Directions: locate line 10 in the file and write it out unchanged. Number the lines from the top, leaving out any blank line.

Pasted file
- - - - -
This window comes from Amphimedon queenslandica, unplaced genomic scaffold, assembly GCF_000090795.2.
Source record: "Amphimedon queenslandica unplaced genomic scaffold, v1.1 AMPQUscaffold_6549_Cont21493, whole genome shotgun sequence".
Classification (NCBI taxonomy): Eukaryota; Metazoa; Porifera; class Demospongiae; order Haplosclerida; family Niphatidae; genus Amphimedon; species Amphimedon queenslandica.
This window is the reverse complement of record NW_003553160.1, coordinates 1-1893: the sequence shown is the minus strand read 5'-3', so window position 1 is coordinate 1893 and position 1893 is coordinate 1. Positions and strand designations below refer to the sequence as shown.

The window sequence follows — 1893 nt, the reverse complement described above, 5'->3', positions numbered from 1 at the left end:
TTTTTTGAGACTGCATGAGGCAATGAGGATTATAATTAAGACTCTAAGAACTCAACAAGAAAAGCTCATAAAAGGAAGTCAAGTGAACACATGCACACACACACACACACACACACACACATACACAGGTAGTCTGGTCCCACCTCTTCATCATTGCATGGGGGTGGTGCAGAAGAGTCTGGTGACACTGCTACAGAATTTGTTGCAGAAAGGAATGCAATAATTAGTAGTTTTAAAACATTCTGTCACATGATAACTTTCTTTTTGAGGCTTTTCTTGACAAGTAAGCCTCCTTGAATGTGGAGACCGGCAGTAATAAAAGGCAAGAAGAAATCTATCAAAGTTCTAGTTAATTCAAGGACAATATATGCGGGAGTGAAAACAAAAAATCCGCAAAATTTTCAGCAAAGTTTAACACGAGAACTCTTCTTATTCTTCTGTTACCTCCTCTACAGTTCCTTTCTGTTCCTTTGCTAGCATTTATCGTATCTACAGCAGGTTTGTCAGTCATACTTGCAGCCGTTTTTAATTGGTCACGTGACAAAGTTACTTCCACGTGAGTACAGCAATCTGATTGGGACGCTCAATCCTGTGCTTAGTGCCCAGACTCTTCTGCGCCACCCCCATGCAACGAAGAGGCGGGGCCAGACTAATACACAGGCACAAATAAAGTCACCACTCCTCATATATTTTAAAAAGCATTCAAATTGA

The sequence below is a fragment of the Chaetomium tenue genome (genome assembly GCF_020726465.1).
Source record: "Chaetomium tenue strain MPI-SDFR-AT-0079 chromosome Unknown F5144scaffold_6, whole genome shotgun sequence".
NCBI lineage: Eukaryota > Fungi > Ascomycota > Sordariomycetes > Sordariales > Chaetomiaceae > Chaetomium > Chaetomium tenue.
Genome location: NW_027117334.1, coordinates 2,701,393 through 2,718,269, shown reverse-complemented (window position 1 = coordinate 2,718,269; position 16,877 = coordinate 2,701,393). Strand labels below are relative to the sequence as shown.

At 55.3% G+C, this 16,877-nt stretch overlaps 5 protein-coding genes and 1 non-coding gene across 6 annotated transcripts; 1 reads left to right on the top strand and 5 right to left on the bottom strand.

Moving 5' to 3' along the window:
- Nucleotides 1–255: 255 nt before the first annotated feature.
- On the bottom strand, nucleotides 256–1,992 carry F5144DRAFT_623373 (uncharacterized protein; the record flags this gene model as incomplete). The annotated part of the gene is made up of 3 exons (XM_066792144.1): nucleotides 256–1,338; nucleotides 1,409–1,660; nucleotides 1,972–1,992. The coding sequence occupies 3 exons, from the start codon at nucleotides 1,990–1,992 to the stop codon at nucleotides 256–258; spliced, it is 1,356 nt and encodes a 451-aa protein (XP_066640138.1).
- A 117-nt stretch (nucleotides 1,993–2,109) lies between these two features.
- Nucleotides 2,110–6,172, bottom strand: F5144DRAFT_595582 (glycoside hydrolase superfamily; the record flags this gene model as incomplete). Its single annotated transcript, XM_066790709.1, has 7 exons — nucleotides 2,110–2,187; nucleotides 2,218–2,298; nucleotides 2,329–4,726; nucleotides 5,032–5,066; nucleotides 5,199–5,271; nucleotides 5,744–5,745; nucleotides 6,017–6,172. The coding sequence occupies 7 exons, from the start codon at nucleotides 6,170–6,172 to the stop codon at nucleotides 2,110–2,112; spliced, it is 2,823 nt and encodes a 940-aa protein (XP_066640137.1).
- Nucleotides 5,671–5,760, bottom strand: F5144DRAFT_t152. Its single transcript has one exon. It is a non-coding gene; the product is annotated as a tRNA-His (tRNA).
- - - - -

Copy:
Genome location: NW_027117334.1, coordinates 2,701,393 through 2,718,269, shown reverse-complemented (window position 1 = coordinate 2,718,269; position 16,877 = coordinate 2,701,393). Strand labels below are relative to the sequence as shown.